Many of the existing simulators adopt very similar approaches towards the classification of circuit elements, as will be discussed in a subsequent section. Where many of the simulator designs start to deviate, however, is in the area of component interconnectivity and simulation. Many of the implementations still enforce the need for a separation between the representation of the circuit and its ensuing simulation.
For example, DOSE  provides the anticipated classes for components, input ports and output ports upon which a discrete event-driven simulator may be based. It also supports the notion of composite components for the purposes of hierarchical modelling. However, the class library also introduces an independent simulator object which is composed of three other objects; namely, a component manager, connection manager and event scheduler. The interaction between these three objects essentially provides the necessary support for event-driven simulation. One major drawback to this technique is that the pervasive nature of these three objects tends to make the components less autonomous and more dependent upon global entities to provide them with inputs and to propagate their outputs. This dependence can seriously compromise the ability to distribute the simulation and can make hierarchical modelling unwieldy.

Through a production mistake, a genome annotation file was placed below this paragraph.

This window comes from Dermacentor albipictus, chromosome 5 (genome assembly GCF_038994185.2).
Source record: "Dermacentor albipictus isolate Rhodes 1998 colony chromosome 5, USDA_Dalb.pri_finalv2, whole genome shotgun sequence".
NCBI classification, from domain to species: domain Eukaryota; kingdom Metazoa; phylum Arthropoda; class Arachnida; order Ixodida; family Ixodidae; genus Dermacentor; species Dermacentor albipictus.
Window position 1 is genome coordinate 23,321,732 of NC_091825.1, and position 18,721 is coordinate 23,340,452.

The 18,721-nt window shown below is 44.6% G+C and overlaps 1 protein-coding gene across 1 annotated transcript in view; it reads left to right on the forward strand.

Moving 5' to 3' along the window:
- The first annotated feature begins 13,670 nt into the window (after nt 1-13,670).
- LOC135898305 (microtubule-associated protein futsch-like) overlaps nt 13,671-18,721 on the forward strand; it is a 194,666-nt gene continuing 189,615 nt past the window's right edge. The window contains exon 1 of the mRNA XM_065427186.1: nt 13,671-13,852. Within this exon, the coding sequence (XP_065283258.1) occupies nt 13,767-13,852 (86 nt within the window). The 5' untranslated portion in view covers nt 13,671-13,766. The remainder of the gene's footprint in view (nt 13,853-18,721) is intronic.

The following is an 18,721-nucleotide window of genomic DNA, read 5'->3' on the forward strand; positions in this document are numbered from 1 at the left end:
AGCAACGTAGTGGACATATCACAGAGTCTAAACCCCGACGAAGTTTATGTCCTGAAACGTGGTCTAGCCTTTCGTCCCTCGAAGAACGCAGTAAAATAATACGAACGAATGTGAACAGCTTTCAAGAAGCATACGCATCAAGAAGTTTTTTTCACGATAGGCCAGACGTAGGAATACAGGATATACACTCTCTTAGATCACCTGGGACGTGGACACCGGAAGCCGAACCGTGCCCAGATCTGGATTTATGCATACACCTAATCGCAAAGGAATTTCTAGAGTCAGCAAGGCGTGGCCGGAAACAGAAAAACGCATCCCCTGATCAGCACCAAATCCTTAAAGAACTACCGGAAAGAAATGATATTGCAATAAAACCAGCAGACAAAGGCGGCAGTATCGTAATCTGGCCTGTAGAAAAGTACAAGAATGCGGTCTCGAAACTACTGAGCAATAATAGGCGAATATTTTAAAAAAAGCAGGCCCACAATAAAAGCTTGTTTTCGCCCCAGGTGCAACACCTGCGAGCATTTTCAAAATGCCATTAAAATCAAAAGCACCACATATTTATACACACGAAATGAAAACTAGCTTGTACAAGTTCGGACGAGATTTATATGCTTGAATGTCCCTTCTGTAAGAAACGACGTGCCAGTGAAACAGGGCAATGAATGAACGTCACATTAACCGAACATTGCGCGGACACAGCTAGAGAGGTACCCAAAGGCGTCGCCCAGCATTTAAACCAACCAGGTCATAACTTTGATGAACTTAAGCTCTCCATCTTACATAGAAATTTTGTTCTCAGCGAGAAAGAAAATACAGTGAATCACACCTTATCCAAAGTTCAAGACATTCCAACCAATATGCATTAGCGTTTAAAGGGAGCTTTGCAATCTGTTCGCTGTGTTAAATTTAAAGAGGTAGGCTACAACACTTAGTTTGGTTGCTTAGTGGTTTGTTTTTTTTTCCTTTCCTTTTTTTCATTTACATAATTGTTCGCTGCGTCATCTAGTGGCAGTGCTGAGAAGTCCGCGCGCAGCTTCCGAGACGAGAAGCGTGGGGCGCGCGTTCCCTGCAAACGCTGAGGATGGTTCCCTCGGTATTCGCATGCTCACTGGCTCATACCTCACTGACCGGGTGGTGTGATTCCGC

A second approach  is somewhat similar to above, yet provides better support for distributed simulation. A system overview of its architecture is presented in Figure 4.2. As can be seen from the figure, the architecture creates a clear separation between the simulation support subsystem and a model representing the entity being simulated. This simulator implements a sophisticated hierarchical event handling mechanism. If an entity receives an event it is unable to handle, the event is propagated to its parent. However, the concept of a ``global simulation control manager'' is still required for the purpose of phase change notifications. In addition, the system supports the concept of a model entity class which contains event lists. These models may be nested, thereby giving rise to the concept of multiple event lists. The literature is careful to point out though, that ``[if] event lists are distributed, the models are responsible for synchronizing them.'' Consequently, the implementation still perpetuates the concept of global time and emphasizes the necessity for synchronization when the simulation is distributed over several machines.
Figure 4.2: System Overview of a Hierarchical Simulator
Subsequent sections will discuss the design and implementation of a simulator engine which is largely asynchronous in nature. Concepts such as global time and global event queues will be abandoned in favour of local time and distributed event queues.